Connecting neurodiverse communities during lockdown

Part of AbilityNet Live!

We're all adjusting to what the media calls the new normal.

For people with neurodiverse needs, communication at any time can be challenging and the ways we're adapting to videoconferencing doesn't work for everyone.

In this webinar, we heard from individuals and charities that are embracing creativity as a way of keeping in touch with those who are socially distanced and using technology in innovative ways. 

Celebrating diverse voices during lockdown - AbilityNet webinar slides via SlideShare

Made Possible: Essays on success by high-achieving people with learning disabilities

Saba Salman is a journalist, editor and a regular writer on current affairs for The Guardian. Her writing focuses on equality and disability issues and the UK's overlooked population of 1.5 million people with learning disabilities.

She is also the editor of Made Possible an inspiring collection of essays by high achieving people with learning disabilities.

One of those people is her sister Raana who inspired the book. Saba will talk about how she crowdsourced the project, which she has promoted via social media, and how she's created an online art gallery to stay connected with Raana during these challenging times. 

Saba is also a trustee of the charity Sibs, which supports the siblings of disabled children and adults.  

Matthew Hellett is an award-winning filmmaker, performer and drag artist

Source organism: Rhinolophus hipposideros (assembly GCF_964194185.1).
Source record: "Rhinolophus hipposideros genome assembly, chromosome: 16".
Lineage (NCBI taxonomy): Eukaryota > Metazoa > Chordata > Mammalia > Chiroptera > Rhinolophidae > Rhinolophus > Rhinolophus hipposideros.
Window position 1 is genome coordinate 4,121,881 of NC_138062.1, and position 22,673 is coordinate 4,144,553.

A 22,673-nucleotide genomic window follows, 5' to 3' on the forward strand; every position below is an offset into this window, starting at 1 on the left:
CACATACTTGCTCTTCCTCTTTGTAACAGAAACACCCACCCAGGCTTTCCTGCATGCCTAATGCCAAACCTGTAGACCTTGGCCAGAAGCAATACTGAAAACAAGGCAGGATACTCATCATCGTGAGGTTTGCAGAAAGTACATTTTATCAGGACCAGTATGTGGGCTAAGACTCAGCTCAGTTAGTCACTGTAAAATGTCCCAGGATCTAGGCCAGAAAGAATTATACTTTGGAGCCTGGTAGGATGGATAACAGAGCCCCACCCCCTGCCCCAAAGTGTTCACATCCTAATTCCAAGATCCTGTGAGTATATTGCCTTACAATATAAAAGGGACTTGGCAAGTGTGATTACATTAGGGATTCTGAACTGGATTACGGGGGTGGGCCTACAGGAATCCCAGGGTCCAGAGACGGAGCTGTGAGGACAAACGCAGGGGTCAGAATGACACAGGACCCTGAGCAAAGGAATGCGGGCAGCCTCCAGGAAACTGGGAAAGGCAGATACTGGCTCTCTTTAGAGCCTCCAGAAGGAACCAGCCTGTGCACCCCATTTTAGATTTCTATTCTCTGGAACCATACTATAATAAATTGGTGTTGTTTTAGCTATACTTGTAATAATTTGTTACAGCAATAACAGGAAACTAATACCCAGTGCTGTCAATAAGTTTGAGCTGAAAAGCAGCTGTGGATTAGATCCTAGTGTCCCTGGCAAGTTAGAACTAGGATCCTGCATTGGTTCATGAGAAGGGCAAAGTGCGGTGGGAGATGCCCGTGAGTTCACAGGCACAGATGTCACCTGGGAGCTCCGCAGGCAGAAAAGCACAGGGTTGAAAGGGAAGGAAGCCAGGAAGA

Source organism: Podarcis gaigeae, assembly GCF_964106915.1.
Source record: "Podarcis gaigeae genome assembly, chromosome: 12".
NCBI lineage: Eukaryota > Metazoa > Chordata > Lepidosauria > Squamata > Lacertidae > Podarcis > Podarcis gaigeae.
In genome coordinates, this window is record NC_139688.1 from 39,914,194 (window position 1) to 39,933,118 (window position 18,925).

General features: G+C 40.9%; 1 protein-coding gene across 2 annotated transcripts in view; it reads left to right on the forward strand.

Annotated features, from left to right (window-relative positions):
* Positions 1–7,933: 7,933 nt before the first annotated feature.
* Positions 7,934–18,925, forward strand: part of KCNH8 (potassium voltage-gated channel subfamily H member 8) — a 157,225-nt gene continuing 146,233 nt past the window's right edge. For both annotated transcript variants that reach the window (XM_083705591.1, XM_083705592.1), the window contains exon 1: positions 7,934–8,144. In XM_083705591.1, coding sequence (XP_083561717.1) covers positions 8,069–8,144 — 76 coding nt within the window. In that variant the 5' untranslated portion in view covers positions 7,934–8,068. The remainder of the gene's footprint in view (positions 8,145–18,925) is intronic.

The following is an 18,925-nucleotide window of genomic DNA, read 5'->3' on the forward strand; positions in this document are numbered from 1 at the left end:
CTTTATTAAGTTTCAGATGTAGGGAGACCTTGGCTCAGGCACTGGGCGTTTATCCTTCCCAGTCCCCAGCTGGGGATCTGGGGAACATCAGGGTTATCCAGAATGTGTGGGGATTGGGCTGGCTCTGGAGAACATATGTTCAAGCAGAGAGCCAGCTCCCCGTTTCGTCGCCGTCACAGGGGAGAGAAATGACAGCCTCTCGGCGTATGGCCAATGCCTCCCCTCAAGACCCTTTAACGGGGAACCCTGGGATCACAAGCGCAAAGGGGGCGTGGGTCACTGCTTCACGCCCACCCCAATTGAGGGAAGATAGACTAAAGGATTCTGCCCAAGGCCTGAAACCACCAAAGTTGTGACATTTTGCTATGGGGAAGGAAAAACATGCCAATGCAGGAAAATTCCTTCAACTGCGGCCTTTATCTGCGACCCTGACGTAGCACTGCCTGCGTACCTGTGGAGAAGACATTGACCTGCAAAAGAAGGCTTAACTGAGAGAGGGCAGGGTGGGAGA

Brighton-based Matthew is a contributor to Made Possible. He is the head programmer of the Oska Bright Film Festival in Brighton, a biennial festival and touring programme featuring short films and digital media that include people with a learning disability.

In 2017, Matthew introduced a groundbreaking queer strand to the festival.

He is one of the first two people with a learning disability to have been accepted on to the UK film industry mentoring programme Guiding Lights.

Matthew promotes quality in learning disability art and raises awareness for artists like himself to be part of the mainstream art world. Matthew has made five films that have been shown at film festivals, nationally and internationally. 

He'll tell us about how he's using WhatsApp to keep in touch with family and friends, and how he uses film to express himself.

Grace Eyre

Grace Eyre’s vision is for a society where people with learning disabilities and/or autism can fulfil their dreams and wishes, are respected as equal citizens, are part of, and contribute to, their communities.

The organisation has created an online friendship group to enable people with learning disabilities to stay in touch.

We'll also hear about its online Art in Isolation project.

Creative Future

Creative Future is an arts organisation & a charity supporting some of the UK's most talented under-represented artists. Its mission is to make the arts more diverse and representative of the world we live in.

It has filled a gap in diversity arts & culture since 2007, supporting 6000 artists/writers who are under-represented in mainstream culture & face barriers due to health, mental health, identity or social circumstance.

The organisation brings talented under-represented writers from the margins to the mainstream by offering skills training, workshops, professional development and publishing opportunities.

How AbilityNet can help

Useful Links mentioned in the webinar

Date of webinar: 
16 Jun 2020 - 13:00